Aussie UFO Enthusiasts Reached 34,000 in Numbers; 6th in World Ranking
By Athena Yenko | June 30, 2014 1:31 PM EST
A saucer-shaped test vehicle, which holds equipment for landing large payloads on Mars, is lifted up by a high altitude balloon at the U.S. Navy's Pacific Missile Range Facility in Kauai, Hawaii June 28, 2014. The Low-Density Supersonic Decelerator (LDSD) will be lifted to high altitudes, where a rocket will take it even higher to the top of the stratosphere at several times the speed of sound.
According to the institute's ranking, the country ranks number 6 with the most number of UFO volunteers. This placed Australians next to the Japanese and ahead of the French in terms of UFO hunters.
Most of these 34,000 Aussies had been involved in UFO projects with SETI, Dr David Anderson, director of SETI@Home with Berkeley University, said. Their dedication had them consumed 85 million computer hours per year.
One of these volunteers is Simon Wong from Sydney.
Wong had contributed 1.4 million computational hours yearly and ranked 11th in SETI's individual ranking.
"I do have multiple systems involved, including desktops, laptops, plus systems I've put together for my brother who's happy to contribute to SETI@Home under my name. I don't mind that I seem to be getting higher in the contribution rankings," Wong told News.com.au.
Wong shared that he strongly believes that there is life outside Earth. His belief had motivated him to dedicate his time and education to the SETI@home project with Berkeley University in particular.
"I'm primarily interested in helping this Berkeley-driven project from a software engineering or scientific point of view. How can we best process this mass of radio signal data efficiently and cost-effectively?" Wong said.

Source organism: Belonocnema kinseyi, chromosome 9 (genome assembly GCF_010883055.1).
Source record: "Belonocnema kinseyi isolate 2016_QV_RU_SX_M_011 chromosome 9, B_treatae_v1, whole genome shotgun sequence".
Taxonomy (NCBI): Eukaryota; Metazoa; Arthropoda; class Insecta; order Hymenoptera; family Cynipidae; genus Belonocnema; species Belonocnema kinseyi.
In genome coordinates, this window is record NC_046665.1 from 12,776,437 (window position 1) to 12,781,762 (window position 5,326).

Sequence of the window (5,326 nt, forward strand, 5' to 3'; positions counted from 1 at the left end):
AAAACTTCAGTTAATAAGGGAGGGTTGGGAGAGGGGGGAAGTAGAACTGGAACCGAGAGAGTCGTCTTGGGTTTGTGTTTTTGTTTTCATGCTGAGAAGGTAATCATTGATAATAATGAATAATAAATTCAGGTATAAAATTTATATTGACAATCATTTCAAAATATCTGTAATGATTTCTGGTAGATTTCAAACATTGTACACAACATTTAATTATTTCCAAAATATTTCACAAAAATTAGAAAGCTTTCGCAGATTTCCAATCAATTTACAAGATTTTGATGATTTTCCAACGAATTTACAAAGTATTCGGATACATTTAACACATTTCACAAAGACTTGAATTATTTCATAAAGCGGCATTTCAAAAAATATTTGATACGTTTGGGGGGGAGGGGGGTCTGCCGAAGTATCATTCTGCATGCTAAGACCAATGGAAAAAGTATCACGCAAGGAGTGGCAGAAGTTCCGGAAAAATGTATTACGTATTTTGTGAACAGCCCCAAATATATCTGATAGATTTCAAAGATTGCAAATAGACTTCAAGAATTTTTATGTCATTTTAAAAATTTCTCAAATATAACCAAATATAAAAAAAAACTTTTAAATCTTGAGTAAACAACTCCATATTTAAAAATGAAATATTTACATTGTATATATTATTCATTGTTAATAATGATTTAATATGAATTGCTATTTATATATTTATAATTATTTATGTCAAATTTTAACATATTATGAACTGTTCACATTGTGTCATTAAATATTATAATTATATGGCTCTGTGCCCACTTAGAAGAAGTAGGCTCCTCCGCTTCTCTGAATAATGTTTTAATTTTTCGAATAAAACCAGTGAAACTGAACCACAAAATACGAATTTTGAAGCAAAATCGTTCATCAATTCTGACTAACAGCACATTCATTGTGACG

While some of the Australian universities are also pursuing UFO researches, Anderson said that Aussies volunteer for SETI for the thrill of international competitiveness.
"The competitiveness is much more prevalent overseas, especially in the US, where computer hardware is cheaper and electricity rates are low. There are people who build computers specifically for maximise their processing potential for SETI@Home," Mr Wong said.
"It would certainly be an interesting time if strong evidence for extraterrestrial intelligence was discovered through the SETI@Home project. And it would be a great honour if it was one of my computers that helped contribute to that!" Wong added.
Seti@home is a scientific area that aims to detect intelligent life outside Earth through different scientific approaches.
"One approach, known as radio SETI, uses radio telescopes to listen for narrow-bandwidth radio signals from space. Such signals are not known to occur naturally, so a detection would provide evidence of extraterrestrial technology," according to the project's web site.
BOINC@Australia, the country's largest contributing team to SETI, is contributing 12.4 million computer hours to SETI yearly. However, the team, being led by Giles Averay-Jones, is facing difficulty due to high electricity costs.
"As a team we are at a disadvantage when it comes to electricity charges. The cost is impacting a lot of the team and is a regular topic," Mr Averay-Jones said.
However, the team remained as highly motivated as ever.
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